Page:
Stacy Schiff’s Pulitzer Prize-winning biography has been sitting on my shelves for the better part of a decade now. I picked up a battered used copy ages ago, dipped into a few pages, loved it…and then put it aside because life. Now, having finally returned to it, it’s been one of the bookish highlights of my summer.
Véra and Vladimir Nabokov’s relationship is legendary. Though Vladimir had dalliances with other women and was undoubtedly a difficult person to live with, the two seemed destined to be together: both were intellectual giants — Véra supposedly read War and Peace at age 3; Vladimir at age 6 — were multilingual and worldly, and were even born with the same neurological phenomenon of synesthesia. Vladimir was poised for greatness early on, and Véra understood and accepted that her role was to do everything to make that happen.
I’m giving away several books throughout March in honor of Women’s History Month. Win a copy of this book, courtesy of Little, Brown and Company! Read on for more information.
Cleopatra’s legacy is indelible: In her twenties and thirties, she ruled a country that was known for producing scholars, doctors, and artists. She had children with Julius Caesar and Marc Antony, two of the most recognizable names in history. Centuries after her death, she remains a pop culture icon, forever immortalized by Elizabeth Taylor.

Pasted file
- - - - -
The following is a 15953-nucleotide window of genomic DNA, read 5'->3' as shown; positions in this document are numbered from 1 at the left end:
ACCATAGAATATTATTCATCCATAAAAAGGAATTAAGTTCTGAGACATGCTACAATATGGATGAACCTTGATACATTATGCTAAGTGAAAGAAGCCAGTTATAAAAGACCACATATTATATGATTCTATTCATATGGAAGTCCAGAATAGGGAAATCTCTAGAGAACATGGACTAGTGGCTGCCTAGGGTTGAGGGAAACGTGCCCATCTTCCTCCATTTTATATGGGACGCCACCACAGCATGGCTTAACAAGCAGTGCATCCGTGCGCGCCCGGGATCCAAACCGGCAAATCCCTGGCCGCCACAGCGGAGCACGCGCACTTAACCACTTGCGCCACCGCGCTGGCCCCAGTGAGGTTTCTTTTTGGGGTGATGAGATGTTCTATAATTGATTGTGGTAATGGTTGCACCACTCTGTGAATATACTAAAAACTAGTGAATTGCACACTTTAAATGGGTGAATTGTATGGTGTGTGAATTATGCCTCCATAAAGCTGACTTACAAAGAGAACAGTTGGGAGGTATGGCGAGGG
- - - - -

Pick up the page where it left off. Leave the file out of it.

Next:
Depending on who you ask, she’s also a wickedly conniving woman who singlehandedly brought down an empire.
Because she was such a controversial figure, much of what is known about Cleopatra VII is muddled. While she certainly had her followers, her detractors’ writings–including the likes of Plutarch and Dio–also served to color people’s impressions. In Cleopatra: A Life, Pulitzer Prize-winning author Stacy Schiff sifts through historical events and surviving historical documents to piece together a more objective interpretation of Cleopatra’s life.
If you know next to nothing about Cleopatra’s life (I certainly fell into that category), you will come away with an eye-opening portrait of one of the most notorious women in history and the culture she grew up in. Of Cleopatra’s family tree, or “ungainly shrub of a family tree,” Schiff writes:
While the inbreeding was meant to stabilize the family, it had a paradoxical effect…Over the generations the [Ptolemy] family indulged in what has been termed “an orgy of pillage and murder,” lurid even by colorful Macedonian standards…Over and over mothers sent troops against sons. Sisters waged war against brothers. Cleopatra’s great-grandmother fought one civil war against her parents, a second against her children.
Indeed, right before forging a relationship with Caesar, a young Cleopatra had her brother/husband murdered in order to secure her power. It’s been a while since I’ve read any Macedonian history, so getting reacquainted with all of the violence and backstabbing was astonishing.